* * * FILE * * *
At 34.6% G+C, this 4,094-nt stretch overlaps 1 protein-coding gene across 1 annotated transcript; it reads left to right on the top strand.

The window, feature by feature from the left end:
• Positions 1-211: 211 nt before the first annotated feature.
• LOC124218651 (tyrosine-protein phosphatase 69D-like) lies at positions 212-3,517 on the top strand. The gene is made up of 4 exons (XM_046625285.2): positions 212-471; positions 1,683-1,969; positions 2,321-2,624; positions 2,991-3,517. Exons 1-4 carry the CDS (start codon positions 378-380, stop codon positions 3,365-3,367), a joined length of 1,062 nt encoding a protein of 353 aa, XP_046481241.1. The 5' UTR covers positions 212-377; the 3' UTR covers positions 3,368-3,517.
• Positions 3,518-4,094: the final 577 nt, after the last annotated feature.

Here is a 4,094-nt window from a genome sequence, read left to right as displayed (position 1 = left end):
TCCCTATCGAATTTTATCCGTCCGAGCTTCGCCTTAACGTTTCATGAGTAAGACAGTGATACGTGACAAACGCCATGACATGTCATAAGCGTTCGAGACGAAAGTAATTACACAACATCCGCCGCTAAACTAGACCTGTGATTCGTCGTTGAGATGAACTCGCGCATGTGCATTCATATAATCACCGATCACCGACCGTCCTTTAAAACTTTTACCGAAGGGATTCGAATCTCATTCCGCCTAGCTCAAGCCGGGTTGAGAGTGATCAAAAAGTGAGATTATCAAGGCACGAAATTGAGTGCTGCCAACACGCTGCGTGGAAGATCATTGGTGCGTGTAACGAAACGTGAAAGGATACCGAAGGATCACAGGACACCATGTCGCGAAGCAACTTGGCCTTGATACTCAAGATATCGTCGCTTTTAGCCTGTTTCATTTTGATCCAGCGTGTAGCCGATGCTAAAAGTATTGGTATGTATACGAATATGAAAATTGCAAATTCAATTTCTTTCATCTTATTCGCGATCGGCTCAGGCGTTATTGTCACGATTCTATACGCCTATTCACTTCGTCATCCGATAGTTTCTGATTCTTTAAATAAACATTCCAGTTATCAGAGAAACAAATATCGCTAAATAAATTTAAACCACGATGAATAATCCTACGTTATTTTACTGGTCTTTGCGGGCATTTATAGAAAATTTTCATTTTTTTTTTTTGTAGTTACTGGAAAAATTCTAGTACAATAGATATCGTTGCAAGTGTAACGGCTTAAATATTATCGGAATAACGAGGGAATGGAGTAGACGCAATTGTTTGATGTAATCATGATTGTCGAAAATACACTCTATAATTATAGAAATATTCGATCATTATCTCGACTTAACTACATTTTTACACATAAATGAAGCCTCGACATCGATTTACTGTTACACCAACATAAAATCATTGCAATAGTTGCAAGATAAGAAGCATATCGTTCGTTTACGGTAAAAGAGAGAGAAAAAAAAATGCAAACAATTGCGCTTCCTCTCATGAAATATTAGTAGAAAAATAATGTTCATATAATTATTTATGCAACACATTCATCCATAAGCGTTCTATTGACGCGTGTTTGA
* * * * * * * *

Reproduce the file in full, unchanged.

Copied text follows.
At 34.6% G+C, this 4,094-nt stretch overlaps 1 protein-coding gene across 1 annotated transcript; it reads left to right on the top strand.

The window, feature by feature from the left end:
• Positions 1-211: 211 nt before the first annotated feature.
• LOC124218651 (tyrosine-protein phosphatase 69D-like) lies at positions 212-3,517 on the top strand. The gene is made up of 4 exons (XM_046625285.2): positions 212-471; positions 1,683-1,969; positions 2,321-2,624; positions 2,991-3,517. Exons 1-4 carry the CDS (start codon positions 378-380, stop codon positions 3,365-3,367), a joined length of 1,062 nt encoding a protein of 353 aa, XP_046481241.1. The 5' UTR covers positions 212-377; the 3' UTR covers positions 3,368-3,517.
• Positions 3,518-4,094: the final 577 nt, after the last annotated feature.

Here is a 4,094-nt window from a genome sequence, read left to right as displayed (position 1 = left end):
TCCCTATCGAATTTTATCCGTCCGAGCTTCGCCTTAACGTTTCATGAGTAAGACAGTGATACGTGACAAACGCCATGACATGTCATAAGCGTTCGAGACGAAAGTAATTACACAACATCCGCCGCTAAACTAGACCTGTGATTCGTCGTTGAGATGAACTCGCGCATGTGCATTCATATAATCACCGATCACCGACCGTCCTTTAAAACTTTTACCGAAGGGATTCGAATCTCATTCCGCCTAGCTCAAGCCGGGTTGAGAGTGATCAAAAAGTGAGATTATCAAGGCACGAAATTGAGTGCTGCCAACACGCTGCGTGGAAGATCATTGGTGCGTGTAACGAAACGTGAAAGGATACCGAAGGATCACAGGACACCATGTCGCGAAGCAACTTGGCCTTGATACTCAAGATATCGTCGCTTTTAGCCTGTTTCATTTTGATCCAGCGTGTAGCCGATGCTAAAAGTATTGGTATGTATACGAATATGAAAATTGCAAATTCAATTTCTTTCATCTTATTCGCGATCGGCTCAGGCGTTATTGTCACGATTCTATACGCCTATTCACTTCGTCATCCGATAGTTTCTGATTCTTTAAATAAACATTCCAGTTATCAGAGAAACAAATATCGCTAAATAAATTTAAACCACGATGAATAATCCTACGTTATTTTACTGGTCTTTGCGGGCATTTATAGAAAATTTTCATTTTTTTTTTTTGTAGTTACTGGAAAAATTCTAGTACAATAGATATCGTTGCAAGTGTAACGGCTTAAATATTATCGGAATAACGAGGGAATGGAGTAGACGCAATTGTTTGATGTAATCATGATTGTCGAAAATACACTCTATAATTATAGAAATATTCGATCATTATCTCGACTTAACTACATTTTTACACATAAATGAAGCCTCGACATCGATTTACTGTTACACCAACATAAAATCATTGCAATAGTTGCAAGATAAGAAGCATATCGTTCGTTTACGGTAAAAGAGAGAGAAAAAAAAATGCAAACAATTGCGCTTCCTCTCATGAAATATTAGTAGAAAAATAATGTTCATATAATTATTTATGCAACACATTCATCCATAAGCGTTCTATTGACGCGTGTTTGA